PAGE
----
September 16, 2019
 In Radicalization & Violent Extremism in Prisons

Country: Bolivia
Delegate Name: Reem Omran

UN Commission on Crime Prevention and Criminal Justice
Radicalization and Violent Extremism in Prison
Reem Omran
Forest Hills Northern High School

Similar to many other nations, Bolivia has seen an increase in radicalization and violent extremism in its prisons. For the nation’s law enforcement agencies, this has grown to be a significant problem because violent radicals often work discreetly, making it challenging to detect and prevent terrorist activity.
At 250 prisoners for every 100,000 people, Bolivia has a comparatively high incarceration rate. Political inmates and regular offenders both make up the jail population. Extremist and terrorist prisoners have been more prevalent in Bolivia in recent years. These persons include those connected to domestic political movements as well as those connected to extremist Islamist organizations. Extremist offenders frequently enjoy a high degree of impunity within the penal system. They frequently have access to communication networks like the internet and mobile phones, which they utilize to spread their ideas and recruit new members. Additionally, they may use force and intimidation to maintain control over other inmates and personnel.
To address the problem of radicalization and violent extremism in Bolivian prisons, it is necessary to adopt a comprehensive approach that considers the underlying causes of the issue. Enhancing social and economic growth, maintaining prisons effectively, and developing counter-radicalization strategies are a few potential solutions. The government should invest in strengthening the management and security of its jails, including the adoption of cutting-edge technology and better staff training. They should implement policies and initiatives that support inclusive growth and equal access to opportunities in order to eliminate social and economic inequality. Lastly, the government should create and put into action plans to stop inmates from becoming radicalized, such as giving at-risk inmates counseling and educational help.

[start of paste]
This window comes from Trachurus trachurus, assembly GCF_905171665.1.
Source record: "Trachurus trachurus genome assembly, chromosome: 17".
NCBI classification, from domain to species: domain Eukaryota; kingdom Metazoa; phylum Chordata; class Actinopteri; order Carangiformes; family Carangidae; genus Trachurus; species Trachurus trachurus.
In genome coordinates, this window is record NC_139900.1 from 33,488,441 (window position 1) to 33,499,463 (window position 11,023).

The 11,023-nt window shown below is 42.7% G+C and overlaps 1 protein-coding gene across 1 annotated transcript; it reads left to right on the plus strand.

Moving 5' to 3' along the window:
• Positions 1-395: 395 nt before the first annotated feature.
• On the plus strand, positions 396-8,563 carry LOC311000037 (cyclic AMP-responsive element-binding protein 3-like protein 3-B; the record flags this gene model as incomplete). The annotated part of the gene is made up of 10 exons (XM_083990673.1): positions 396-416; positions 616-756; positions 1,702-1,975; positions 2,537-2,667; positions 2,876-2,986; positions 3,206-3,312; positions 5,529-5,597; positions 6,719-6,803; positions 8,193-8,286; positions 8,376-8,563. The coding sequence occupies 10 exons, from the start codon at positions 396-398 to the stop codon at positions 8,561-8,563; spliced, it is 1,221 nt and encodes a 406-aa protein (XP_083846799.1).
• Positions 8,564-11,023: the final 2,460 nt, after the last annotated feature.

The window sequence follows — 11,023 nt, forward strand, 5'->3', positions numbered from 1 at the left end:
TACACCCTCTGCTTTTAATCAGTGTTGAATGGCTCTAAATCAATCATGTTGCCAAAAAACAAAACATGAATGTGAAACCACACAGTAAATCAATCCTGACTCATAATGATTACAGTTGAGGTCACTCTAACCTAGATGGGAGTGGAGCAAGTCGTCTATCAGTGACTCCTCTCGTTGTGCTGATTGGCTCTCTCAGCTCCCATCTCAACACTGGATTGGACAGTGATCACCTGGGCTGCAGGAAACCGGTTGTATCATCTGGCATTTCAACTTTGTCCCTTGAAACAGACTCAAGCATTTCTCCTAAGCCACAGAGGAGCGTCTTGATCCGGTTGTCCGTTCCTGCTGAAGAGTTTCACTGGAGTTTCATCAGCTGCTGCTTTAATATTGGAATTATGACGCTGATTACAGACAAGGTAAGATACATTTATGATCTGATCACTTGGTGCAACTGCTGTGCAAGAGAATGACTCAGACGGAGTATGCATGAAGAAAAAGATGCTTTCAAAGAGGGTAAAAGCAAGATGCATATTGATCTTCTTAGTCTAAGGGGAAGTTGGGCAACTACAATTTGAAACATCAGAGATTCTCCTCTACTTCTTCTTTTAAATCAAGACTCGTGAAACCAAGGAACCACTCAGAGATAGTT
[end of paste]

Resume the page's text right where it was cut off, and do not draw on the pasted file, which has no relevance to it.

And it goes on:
Radicalization and violent extremism in Bolivian prisons pose a significant threat to the country’s security and stability. The government can take measures to reduce the potential of violent extremism and radicalization in its jails by taking a comprehensive and multifaceted approach, including improving prison management, promoting social and economic growth, and establishing counter-radicalization methods.

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